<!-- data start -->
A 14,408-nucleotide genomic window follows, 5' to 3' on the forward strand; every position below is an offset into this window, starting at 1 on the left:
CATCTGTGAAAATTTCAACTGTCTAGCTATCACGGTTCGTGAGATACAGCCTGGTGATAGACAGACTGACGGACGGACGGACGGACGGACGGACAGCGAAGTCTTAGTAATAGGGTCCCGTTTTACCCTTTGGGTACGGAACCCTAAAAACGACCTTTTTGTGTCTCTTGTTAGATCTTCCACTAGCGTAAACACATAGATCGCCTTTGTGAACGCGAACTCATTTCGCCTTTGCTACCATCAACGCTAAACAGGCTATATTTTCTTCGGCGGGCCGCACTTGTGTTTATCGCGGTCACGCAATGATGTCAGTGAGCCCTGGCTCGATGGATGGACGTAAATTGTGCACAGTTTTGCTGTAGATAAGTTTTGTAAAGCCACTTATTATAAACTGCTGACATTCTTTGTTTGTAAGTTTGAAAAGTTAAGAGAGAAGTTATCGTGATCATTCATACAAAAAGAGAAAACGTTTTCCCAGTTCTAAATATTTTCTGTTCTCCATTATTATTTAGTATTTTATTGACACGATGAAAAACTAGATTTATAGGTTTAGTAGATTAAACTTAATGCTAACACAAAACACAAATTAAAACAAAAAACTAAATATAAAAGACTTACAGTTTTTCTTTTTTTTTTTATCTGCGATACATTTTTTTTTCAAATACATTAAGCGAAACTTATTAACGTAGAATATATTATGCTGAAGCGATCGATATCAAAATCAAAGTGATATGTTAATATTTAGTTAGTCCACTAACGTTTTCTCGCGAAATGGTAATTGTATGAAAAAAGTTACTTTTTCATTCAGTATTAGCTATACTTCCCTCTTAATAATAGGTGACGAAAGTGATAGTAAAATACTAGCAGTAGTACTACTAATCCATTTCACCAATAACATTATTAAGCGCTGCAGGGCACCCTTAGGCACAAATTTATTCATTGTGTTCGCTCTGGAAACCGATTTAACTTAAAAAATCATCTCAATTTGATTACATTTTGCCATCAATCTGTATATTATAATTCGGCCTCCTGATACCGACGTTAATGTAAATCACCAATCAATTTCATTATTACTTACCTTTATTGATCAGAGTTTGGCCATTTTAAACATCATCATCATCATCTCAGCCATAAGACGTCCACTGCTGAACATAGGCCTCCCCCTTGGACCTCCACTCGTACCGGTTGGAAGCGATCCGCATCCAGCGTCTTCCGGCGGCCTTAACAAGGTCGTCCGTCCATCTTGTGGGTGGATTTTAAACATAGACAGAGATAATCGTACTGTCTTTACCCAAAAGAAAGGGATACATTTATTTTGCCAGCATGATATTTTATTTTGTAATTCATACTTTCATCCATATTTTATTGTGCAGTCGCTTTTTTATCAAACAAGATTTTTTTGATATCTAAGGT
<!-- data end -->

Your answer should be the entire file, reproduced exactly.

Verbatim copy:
A 14,408-nucleotide genomic window follows, 5' to 3' on the forward strand; every position below is an offset into this window, starting at 1 on the left:
CATCTGTGAAAATTTCAACTGTCTAGCTATCACGGTTCGTGAGATACAGCCTGGTGATAGACAGACTGACGGACGGACGGACGGACGGACGGACAGCGAAGTCTTAGTAATAGGGTCCCGTTTTACCCTTTGGGTACGGAACCCTAAAAACGACCTTTTTGTGTCTCTTGTTAGATCTTCCACTAGCGTAAACACATAGATCGCCTTTGTGAACGCGAACTCATTTCGCCTTTGCTACCATCAACGCTAAACAGGCTATATTTTCTTCGGCGGGCCGCACTTGTGTTTATCGCGGTCACGCAATGATGTCAGTGAGCCCTGGCTCGATGGATGGACGTAAATTGTGCACAGTTTTGCTGTAGATAAGTTTTGTAAAGCCACTTATTATAAACTGCTGACATTCTTTGTTTGTAAGTTTGAAAAGTTAAGAGAGAAGTTATCGTGATCATTCATACAAAAAGAGAAAACGTTTTCCCAGTTCTAAATATTTTCTGTTCTCCATTATTATTTAGTATTTTATTGACACGATGAAAAACTAGATTTATAGGTTTAGTAGATTAAACTTAATGCTAACACAAAACACAAATTAAAACAAAAAACTAAATATAAAAGACTTACAGTTTTTCTTTTTTTTTTTATCTGCGATACATTTTTTTTTCAAATACATTAAGCGAAACTTATTAACGTAGAATATATTATGCTGAAGCGATCGATATCAAAATCAAAGTGATATGTTAATATTTAGTTAGTCCACTAACGTTTTCTCGCGAAATGGTAATTGTATGAAAAAAGTTACTTTTTCATTCAGTATTAGCTATACTTCCCTCTTAATAATAGGTGACGAAAGTGATAGTAAAATACTAGCAGTAGTACTACTAATCCATTTCACCAATAACATTATTAAGCGCTGCAGGGCACCCTTAGGCACAAATTTATTCATTGTGTTCGCTCTGGAAACCGATTTAACTTAAAAAATCATCTCAATTTGATTACATTTTGCCATCAATCTGTATATTATAATTCGGCCTCCTGATACCGACGTTAATGTAAATCACCAATCAATTTCATTATTACTTACCTTTATTGATCAGAGTTTGGCCATTTTAAACATCATCATCATCATCTCAGCCATAAGACGTCCACTGCTGAACATAGGCCTCCCCCTTGGACCTCCACTCGTACCGGTTGGAAGCGATCCGCATCCAGCGTCTTCCGGCGGCCTTAACAAGGTCGTCCGTCCATCTTGTGGGTGGATTTTAAACATAGACAGAGATAATCGTACTGTCTTTACCCAAAAGAAAGGGATACATTTATTTTGCCAGCATGATATTTTATTTTGTAATTCATACTTTCATCCATATTTTATTGTGCAGTCGCTTTTTTATCAAACAAGATTTTTTTGATATCTAAGGT